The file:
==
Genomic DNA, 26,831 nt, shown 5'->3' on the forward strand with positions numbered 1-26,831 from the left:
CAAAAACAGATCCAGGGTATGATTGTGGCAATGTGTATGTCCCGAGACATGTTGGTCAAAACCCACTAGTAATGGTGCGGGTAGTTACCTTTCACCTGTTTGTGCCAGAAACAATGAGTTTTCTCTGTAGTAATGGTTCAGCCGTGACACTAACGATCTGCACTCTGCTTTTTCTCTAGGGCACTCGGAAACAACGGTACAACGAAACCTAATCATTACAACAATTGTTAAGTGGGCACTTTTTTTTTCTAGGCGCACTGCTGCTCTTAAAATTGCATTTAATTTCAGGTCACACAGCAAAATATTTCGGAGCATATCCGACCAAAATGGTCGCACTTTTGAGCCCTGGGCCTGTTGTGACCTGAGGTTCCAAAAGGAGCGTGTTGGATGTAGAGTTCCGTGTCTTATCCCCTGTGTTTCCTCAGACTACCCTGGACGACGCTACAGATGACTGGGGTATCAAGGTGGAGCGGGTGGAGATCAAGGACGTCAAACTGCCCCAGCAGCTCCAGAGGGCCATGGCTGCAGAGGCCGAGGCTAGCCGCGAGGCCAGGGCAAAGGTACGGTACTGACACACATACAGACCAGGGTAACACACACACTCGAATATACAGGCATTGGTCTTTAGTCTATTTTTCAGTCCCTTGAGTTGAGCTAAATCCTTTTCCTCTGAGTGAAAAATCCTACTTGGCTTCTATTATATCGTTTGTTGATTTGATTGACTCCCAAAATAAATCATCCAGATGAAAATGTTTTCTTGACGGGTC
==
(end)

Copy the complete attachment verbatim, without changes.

Genomic DNA, 26,831 nt, shown 5'->3' on the forward strand with positions numbered 1-26,831 from the left:
CAAAAACAGATCCAGGGTATGATTGTGGCAATGTGTATGTCCCGAGACATGTTGGTCAAAACCCACTAGTAATGGTGCGGGTAGTTACCTTTCACCTGTTTGTGCCAGAAACAATGAGTTTTCTCTGTAGTAATGGTTCAGCCGTGACACTAACGATCTGCACTCTGCTTTTTCTCTAGGGCACTCGGAAACAACGGTACAACGAAACCTAATCATTACAACAATTGTTAAGTGGGCACTTTTTTTTTCTAGGCGCACTGCTGCTCTTAAAATTGCATTTAATTTCAGGTCACACAGCAAAATATTTCGGAGCATATCCGACCAAAATGGTCGCACTTTTGAGCCCTGGGCCTGTTGTGACCTGAGGTTCCAAAAGGAGCGTGTTGGATGTAGAGTTCCGTGTCTTATCCCCTGTGTTTCCTCAGACTACCCTGGACGACGCTACAGATGACTGGGGTATCAAGGTGGAGCGGGTGGAGATCAAGGACGTCAAACTGCCCCAGCAGCTCCAGAGGGCCATGGCTGCAGAGGCCGAGGCTAGCCGCGAGGCCAGGGCAAAGGTACGGTACTGACACACATACAGACCAGGGTAACACACACACTCGAATATACAGGCATTGGTCTTTAGTCTATTTTTCAGTCCCTTGAGTTGAGCTAAATCCTTTTCCTCTGAGTGAAAAATCCTACTTGGCTTCTATTATATCGTTTGTTGATTTGATTGACTCCCAAAATAAATCATCCAGATGAAAATGTTTTCTTGACGGGTC